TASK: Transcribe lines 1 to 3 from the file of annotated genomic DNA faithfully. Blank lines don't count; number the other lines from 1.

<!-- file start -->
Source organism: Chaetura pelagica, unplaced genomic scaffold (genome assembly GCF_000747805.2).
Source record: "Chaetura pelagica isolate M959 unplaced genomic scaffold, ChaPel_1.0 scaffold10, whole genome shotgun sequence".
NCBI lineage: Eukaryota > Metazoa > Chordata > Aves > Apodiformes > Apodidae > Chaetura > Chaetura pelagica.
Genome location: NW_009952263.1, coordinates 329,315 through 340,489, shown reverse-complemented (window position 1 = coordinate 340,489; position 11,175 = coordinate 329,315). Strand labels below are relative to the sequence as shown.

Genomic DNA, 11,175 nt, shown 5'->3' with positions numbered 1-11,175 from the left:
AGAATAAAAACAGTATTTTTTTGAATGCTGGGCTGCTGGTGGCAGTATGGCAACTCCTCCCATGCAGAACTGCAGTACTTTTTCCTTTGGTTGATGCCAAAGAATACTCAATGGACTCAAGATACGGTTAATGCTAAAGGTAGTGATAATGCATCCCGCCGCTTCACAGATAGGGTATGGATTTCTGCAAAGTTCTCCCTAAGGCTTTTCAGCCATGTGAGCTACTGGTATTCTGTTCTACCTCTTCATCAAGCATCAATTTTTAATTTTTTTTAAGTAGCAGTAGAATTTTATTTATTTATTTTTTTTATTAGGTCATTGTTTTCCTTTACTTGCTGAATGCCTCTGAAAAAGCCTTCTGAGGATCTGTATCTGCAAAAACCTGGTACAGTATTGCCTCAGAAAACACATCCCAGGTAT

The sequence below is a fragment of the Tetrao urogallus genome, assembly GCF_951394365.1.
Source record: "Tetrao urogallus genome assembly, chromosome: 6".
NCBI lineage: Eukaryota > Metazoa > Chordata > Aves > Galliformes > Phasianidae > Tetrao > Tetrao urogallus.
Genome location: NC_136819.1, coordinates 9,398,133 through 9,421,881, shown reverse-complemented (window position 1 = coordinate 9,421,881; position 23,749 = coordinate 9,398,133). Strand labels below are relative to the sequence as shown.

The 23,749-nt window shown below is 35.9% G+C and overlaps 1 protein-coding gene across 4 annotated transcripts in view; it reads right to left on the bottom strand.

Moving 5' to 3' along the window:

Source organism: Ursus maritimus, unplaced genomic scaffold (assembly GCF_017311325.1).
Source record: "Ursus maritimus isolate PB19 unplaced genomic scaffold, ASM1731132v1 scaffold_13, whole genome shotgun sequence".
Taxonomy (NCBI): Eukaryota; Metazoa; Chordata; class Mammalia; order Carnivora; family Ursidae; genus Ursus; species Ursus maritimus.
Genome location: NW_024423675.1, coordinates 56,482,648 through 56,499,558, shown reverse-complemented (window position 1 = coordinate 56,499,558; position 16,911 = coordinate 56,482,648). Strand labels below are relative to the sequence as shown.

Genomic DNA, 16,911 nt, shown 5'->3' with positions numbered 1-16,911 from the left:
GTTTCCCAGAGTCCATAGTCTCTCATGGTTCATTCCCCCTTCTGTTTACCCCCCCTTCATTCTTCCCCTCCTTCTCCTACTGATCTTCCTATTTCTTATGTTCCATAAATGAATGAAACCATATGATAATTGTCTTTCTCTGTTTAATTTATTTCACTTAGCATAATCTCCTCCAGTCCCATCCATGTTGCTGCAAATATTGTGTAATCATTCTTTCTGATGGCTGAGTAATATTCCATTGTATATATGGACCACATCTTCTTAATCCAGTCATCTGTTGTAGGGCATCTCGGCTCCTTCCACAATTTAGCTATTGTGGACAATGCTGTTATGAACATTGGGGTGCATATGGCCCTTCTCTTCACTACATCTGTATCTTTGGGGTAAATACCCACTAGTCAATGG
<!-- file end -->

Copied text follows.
Source organism: Chaetura pelagica, unplaced genomic scaffold (genome assembly GCF_000747805.2).
Source record: "Chaetura pelagica isolate M959 unplaced genomic scaffold, ChaPel_1.0 scaffold10, whole genome shotgun sequence".
NCBI lineage: Eukaryota > Metazoa > Chordata > Aves > Apodiformes > Apodidae > Chaetura > Chaetura pelagica.